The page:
The Cathedral of Vilnius (Lithuanian: Vilniaus Šv. Stanislovo ir Šv. Vladislovo arkikatedra bazilika) is the main Roman Catholic Cathedral of Lithuania. It is situated in Vilnius Old Town, just off Cathedral Square. Dedicated to Saints Stanislaus and Ladislaus, the church is the heart of Catholic spiritual life in Lithuania.
It is believed that in pre-Christian times, the Baltic pagan god Perkūnas was worshiped at the site of the cathedral. In 1387, Lithuania was officially converted to Christianity. The construction of the Gothic Cathedral was began immediately after that. During the preparations for his 1429 coronation as King of Lithuania, Grand Duke Vytautas built a significantly larger Gothic Cathedral in its place. The walls and pillars of his Cathedral have survived to this day. Vytautas’ Cathedral had three naves and four circular towers at its corners. In 1522, the Cathedral was renovated, and a bell tower was built on top of the Lower Castle defensive tower. In 1529, the Crown Prince and future King of Poland, Sigismund II Augustus, was crowned Grand Duke of Lithuania in the Cathedral.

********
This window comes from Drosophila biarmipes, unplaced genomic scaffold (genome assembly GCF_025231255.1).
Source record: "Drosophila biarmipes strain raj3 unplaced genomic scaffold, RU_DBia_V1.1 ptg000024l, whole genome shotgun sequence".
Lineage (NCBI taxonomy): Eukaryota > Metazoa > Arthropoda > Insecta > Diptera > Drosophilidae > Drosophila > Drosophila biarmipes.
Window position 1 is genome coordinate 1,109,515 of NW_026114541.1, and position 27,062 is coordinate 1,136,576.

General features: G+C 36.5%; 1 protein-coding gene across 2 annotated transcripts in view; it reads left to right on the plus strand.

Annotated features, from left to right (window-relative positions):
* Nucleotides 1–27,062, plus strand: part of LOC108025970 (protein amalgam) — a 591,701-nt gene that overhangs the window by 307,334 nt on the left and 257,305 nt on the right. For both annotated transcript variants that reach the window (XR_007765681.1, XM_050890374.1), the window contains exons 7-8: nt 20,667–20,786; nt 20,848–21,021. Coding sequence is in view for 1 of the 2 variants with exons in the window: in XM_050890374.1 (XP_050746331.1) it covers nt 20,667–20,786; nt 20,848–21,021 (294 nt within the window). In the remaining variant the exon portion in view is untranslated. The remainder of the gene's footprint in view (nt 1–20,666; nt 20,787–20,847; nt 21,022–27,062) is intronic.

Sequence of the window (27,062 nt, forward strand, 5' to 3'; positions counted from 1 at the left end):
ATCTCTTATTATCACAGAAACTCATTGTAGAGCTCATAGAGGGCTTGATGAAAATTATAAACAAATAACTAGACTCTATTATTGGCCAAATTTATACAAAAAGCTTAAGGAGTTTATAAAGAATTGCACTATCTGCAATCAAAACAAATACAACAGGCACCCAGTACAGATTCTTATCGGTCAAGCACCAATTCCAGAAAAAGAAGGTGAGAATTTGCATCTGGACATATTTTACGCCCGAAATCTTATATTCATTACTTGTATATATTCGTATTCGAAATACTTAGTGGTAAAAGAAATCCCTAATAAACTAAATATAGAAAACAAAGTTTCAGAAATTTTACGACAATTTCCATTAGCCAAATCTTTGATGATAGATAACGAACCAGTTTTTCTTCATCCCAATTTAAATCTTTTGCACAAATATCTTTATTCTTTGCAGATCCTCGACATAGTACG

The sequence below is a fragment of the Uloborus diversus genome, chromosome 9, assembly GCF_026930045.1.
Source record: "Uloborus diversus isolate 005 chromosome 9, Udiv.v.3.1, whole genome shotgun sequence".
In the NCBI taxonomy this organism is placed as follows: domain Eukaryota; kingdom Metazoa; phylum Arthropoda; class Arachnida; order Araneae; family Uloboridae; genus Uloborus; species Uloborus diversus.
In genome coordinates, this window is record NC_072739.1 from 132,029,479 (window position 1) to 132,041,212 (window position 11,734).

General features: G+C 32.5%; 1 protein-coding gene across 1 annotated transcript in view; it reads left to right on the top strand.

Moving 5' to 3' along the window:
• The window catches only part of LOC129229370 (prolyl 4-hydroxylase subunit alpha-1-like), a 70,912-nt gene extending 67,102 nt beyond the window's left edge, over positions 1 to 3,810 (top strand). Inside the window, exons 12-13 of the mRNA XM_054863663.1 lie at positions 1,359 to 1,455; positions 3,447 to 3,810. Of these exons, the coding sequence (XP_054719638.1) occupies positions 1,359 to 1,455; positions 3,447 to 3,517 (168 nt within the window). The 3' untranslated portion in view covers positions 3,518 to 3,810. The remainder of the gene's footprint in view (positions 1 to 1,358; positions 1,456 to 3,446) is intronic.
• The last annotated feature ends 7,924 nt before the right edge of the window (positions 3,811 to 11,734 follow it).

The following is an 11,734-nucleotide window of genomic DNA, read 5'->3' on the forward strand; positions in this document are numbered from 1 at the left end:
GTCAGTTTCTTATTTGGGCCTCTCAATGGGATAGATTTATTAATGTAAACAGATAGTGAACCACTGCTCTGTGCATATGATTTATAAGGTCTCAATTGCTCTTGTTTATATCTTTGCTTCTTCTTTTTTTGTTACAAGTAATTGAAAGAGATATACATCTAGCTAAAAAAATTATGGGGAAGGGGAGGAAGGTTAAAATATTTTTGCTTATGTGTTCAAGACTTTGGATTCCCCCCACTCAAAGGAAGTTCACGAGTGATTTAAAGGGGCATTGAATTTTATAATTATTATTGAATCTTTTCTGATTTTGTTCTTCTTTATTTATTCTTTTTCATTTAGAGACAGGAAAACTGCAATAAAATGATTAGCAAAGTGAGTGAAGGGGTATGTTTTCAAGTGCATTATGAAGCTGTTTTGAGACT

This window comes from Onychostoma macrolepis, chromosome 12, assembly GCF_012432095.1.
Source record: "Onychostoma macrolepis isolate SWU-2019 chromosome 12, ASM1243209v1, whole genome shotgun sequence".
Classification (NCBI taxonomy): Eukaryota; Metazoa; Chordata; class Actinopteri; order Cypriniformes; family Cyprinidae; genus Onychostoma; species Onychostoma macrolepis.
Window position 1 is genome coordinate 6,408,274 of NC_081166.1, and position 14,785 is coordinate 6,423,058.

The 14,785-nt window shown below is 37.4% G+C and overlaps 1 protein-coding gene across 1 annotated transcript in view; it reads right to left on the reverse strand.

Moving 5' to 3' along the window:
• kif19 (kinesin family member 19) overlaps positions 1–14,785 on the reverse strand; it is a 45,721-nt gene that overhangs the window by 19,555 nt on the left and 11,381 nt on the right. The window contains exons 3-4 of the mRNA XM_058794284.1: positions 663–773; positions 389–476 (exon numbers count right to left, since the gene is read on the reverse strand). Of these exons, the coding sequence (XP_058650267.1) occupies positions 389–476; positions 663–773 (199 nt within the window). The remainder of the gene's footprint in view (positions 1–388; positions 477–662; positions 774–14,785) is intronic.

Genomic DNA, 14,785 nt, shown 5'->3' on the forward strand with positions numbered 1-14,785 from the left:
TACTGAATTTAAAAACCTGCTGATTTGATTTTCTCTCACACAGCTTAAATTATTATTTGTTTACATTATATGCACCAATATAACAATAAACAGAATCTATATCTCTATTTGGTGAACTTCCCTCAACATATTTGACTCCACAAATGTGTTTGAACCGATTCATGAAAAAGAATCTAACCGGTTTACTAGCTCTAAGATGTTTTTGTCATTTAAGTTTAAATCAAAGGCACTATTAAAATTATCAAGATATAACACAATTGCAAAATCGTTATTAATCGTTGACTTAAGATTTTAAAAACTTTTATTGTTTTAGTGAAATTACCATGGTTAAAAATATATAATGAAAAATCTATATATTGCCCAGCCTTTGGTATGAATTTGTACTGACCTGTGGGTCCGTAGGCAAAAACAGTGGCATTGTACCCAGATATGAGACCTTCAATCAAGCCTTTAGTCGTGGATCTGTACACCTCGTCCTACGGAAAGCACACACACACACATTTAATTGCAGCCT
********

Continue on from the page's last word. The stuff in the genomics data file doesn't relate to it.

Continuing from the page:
In 1769 the southern tower collapsed, destroying the vaults of the neighboring chapel and killing 6 people. After the damage, Bishop of Vilnius ordered the reconstruction of the Cathedral. The works were completed in 1783, and the interior was completed in 1801. The Cathedral was reconstructed to its present appearance according to the design of Laurynas Gucevičius in the Neoclassical style. The church acquired a strict quadrangular shape common to local public buildings. The main facade was adorned with sculptures of the Four Evangelists by Italian sculptor Tommaso Righi. Between 1786 and 1792, three sculptures were placed on roof of the Cathedral – St. Casimir on the south side, St. Stanislaus on the north, and St. Helena in the center.
The coronations of the Grand Dukes of Lithuania took place in the Cathedral. Inside its crypts and catacombs are buried many famous people from Lithuanian and Polish history: Grand Duke Vytautas (1430), his wife Anna (1418), his brother Grand Duke Žygimantas (Sigismund) (1440), his cousin Grand Duke Švitrigaila (1452), Saint Casimir (1484), Grand Duke and King of Poland Alexander Jagiellon (1506), and two wives of Grand Duke and King of Poland Sigismund II Augustus: Elisabeth of Habsburg (1545) and Barbora Radvilaitė (Barbara Radziwiłł; 1551).
Inside the Cathedral, there are more than forty works of art dating from the 16th through 19th centuries, including frescoes and paintings of various sizes. A fresco dating from the end of the 14th century, the oldest known fresco in Lithuania was found on the wall of one of the cathedral’s underground chapels.